The history of Taiwan can be traced back to at least 7,000 years ago. Between 7,000 and 400 years ago, Austronesians, the ancestor of the island's indigenous peoples, arrived in small groups and became the earliest known inhabitants of Taiwan.
During the age of discovery in the 16th century, Western sailors arrived in the Far East to set up colonies and conduct trade.
As Taiwan was located at the conjunction of the East Asia and the ocean, as well as being where the Northeast Asian waters meet the Southeast waters, it became the focus of the Western powers that were operating in East Asian waters at the time.
In the first half of the 17th Century, the Dutch established a presence at Anping (in modern-day Tainan city). They conducted missionary activities, trade and the production of various goods. They also recruited many Han Chinese immigrants from the China coast, leading to a multicultural history of Taiwan. The number of Han Chinese immigrants in Taiwan steadily increased during the short-lived Cheng (Koxinga) regime and Qing period over the next 200 years, creating a primarily Han society in Taiwan.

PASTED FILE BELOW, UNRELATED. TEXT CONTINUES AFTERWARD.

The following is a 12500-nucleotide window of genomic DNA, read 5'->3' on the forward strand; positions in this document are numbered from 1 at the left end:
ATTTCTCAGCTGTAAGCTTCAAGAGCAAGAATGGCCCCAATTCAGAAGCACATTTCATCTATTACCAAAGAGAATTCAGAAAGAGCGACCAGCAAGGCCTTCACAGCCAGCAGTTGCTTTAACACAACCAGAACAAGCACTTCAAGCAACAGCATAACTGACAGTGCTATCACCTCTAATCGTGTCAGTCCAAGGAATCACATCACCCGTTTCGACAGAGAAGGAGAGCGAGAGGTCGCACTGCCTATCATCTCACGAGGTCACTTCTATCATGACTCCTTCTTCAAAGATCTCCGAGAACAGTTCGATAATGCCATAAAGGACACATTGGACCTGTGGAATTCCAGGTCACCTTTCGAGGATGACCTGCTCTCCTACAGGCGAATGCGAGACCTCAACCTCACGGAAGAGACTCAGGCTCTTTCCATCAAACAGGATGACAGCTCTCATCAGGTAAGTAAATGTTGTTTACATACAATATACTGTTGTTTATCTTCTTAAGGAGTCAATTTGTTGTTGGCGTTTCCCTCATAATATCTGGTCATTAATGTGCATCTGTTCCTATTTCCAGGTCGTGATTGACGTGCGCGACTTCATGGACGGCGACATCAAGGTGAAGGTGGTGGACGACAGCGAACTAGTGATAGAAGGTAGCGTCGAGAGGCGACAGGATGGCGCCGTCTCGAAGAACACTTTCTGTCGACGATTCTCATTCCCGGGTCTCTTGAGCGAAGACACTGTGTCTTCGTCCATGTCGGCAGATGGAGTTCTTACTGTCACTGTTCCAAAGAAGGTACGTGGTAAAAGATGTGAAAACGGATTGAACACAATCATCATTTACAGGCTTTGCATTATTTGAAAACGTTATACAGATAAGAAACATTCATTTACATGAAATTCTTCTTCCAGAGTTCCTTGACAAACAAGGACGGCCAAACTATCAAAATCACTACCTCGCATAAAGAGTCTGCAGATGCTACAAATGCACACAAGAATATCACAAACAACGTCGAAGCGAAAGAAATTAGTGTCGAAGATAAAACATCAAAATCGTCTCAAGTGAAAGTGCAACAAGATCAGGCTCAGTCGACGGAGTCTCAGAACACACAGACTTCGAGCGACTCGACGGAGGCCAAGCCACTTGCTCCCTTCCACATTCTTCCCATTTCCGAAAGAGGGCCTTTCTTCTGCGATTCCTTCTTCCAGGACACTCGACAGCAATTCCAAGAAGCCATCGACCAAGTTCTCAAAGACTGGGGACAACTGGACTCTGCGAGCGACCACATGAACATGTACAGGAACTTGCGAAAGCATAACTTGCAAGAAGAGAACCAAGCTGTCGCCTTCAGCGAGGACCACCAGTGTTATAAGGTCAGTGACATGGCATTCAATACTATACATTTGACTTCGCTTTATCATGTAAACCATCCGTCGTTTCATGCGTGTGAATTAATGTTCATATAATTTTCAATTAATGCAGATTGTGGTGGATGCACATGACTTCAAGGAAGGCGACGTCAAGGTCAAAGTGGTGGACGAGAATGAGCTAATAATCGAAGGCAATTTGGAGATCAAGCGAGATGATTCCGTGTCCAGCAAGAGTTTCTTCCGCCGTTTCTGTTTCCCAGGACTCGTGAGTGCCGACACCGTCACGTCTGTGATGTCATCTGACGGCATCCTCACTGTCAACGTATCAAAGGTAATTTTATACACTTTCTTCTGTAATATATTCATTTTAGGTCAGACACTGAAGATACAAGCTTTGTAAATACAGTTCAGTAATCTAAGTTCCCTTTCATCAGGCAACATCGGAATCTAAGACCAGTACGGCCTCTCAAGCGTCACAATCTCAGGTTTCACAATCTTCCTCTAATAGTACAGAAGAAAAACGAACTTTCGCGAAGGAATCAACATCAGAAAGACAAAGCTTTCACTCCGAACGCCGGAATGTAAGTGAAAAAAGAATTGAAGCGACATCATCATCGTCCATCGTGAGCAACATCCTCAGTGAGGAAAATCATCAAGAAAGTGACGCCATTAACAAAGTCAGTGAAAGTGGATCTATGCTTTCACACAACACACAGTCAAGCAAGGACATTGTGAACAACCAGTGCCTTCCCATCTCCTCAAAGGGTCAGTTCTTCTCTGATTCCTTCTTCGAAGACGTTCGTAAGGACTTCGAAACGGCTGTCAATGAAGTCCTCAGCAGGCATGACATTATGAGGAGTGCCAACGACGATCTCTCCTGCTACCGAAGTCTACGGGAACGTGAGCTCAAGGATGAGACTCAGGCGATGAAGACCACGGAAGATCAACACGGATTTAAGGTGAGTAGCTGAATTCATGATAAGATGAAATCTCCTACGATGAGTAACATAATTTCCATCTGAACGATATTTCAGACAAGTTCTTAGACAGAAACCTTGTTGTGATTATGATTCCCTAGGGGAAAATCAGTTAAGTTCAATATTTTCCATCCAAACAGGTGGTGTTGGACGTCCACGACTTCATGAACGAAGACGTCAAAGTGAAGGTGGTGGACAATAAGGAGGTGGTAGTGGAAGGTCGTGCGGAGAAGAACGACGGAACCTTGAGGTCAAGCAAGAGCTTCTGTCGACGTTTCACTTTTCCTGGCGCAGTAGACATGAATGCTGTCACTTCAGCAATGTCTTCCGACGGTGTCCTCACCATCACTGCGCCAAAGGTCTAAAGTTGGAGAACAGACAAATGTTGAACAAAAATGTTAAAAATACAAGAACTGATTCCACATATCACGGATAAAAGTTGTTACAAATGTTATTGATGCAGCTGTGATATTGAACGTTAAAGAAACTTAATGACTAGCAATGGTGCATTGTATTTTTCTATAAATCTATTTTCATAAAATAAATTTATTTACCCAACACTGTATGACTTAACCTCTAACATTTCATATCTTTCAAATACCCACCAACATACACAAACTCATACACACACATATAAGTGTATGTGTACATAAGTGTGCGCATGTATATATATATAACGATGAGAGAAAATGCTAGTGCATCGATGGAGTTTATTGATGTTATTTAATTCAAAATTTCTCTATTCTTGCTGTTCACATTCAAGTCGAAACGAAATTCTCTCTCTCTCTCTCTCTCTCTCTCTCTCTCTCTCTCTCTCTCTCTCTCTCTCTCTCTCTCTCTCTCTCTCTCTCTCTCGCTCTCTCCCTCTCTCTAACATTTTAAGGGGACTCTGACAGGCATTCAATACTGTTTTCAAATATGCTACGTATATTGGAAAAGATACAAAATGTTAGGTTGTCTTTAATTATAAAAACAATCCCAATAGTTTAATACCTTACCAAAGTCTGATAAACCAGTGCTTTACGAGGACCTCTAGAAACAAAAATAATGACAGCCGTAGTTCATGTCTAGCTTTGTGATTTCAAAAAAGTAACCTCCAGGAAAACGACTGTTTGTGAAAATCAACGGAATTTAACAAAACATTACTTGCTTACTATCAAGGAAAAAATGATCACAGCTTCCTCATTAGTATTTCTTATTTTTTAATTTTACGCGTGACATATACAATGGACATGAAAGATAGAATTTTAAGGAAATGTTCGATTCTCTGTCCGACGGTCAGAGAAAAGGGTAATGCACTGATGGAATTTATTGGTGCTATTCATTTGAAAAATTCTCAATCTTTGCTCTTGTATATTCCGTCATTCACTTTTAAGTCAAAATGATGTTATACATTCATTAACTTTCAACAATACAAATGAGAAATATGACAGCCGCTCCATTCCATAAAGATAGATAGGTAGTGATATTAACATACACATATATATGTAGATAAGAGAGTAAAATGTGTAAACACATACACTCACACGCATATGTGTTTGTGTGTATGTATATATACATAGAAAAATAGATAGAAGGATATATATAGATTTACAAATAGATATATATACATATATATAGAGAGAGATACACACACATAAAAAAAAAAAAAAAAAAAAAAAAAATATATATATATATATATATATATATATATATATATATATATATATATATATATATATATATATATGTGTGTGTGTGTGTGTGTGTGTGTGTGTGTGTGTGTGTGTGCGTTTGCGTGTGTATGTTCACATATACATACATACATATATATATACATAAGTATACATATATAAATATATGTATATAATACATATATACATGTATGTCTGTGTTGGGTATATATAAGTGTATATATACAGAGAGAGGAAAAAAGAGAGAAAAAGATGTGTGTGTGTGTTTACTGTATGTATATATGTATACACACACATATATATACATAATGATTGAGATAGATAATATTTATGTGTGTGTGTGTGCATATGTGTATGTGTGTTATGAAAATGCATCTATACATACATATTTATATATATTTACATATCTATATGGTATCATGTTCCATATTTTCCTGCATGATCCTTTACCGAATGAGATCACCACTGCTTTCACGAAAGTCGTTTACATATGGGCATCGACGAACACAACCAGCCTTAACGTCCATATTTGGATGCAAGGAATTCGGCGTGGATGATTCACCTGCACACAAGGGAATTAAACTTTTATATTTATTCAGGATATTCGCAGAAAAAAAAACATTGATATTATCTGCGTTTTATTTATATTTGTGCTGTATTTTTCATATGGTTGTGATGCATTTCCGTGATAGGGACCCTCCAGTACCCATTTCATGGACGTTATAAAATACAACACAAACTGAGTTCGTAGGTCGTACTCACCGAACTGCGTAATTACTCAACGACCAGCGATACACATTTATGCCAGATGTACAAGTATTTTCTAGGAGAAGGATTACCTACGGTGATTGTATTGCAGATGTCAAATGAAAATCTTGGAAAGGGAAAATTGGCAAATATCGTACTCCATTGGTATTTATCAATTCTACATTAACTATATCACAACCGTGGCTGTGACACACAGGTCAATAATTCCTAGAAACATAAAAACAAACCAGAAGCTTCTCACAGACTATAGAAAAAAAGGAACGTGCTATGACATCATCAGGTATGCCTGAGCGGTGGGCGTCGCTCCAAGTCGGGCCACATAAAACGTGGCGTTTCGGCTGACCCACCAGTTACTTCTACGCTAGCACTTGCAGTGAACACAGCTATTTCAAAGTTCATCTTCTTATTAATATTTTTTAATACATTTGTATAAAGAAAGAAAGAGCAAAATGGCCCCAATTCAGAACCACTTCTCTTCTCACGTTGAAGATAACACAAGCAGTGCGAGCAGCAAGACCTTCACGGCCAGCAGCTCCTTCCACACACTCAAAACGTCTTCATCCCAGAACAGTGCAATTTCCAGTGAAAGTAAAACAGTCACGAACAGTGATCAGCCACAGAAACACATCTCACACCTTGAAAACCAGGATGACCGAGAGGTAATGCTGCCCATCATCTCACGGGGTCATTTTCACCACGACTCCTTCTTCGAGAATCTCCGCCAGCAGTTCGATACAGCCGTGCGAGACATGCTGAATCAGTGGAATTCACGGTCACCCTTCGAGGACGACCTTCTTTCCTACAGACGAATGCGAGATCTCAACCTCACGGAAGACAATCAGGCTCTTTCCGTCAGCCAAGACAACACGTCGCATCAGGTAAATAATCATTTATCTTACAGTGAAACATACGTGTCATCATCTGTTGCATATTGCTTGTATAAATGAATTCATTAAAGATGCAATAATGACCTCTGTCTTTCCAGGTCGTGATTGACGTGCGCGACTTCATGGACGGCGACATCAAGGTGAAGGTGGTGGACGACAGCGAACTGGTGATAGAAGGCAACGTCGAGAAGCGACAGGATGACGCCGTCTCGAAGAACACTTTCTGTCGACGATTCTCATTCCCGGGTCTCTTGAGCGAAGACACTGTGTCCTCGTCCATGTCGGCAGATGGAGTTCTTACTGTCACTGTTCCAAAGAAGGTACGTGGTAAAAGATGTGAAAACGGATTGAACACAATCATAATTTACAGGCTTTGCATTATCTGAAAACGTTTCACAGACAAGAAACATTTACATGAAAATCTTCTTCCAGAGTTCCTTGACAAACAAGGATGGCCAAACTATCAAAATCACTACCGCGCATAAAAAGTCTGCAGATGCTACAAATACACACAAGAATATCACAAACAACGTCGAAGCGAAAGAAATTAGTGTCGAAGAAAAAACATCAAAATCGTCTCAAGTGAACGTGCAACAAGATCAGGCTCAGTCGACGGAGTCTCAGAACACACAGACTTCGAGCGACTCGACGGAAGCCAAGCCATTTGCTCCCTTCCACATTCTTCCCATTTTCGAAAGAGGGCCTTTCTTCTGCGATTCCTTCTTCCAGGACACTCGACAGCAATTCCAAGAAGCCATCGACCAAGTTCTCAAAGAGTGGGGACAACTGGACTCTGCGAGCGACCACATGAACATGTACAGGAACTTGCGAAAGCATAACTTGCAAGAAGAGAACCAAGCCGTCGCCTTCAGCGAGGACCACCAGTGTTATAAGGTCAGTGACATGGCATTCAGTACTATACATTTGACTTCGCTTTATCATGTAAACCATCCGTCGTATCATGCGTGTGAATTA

In the late 19th century, the wave of imperialism touched the shores of Taiwan. The island became a colony of Japan and remained under Japanese rule for 50 years, during which time it evolved from a traditional society into a modern society. At the end of World War II in 1945, Taiwan was liberated from colonial rule. Since then, the island has experienced an economic miracle and introduced political democracy achievements that have attracted the world's attention.
Today, Taiwan boasts an excellent infrastructure, convenient transportation system, and high-quality communication services. It also has accomplished, in the face of several international energy crises and economic downturns, a remarkable record of economic development and political democracy by virtue of the perseverance and unremitting efforts of its people.
Fort San Domingo
Presidential Office Building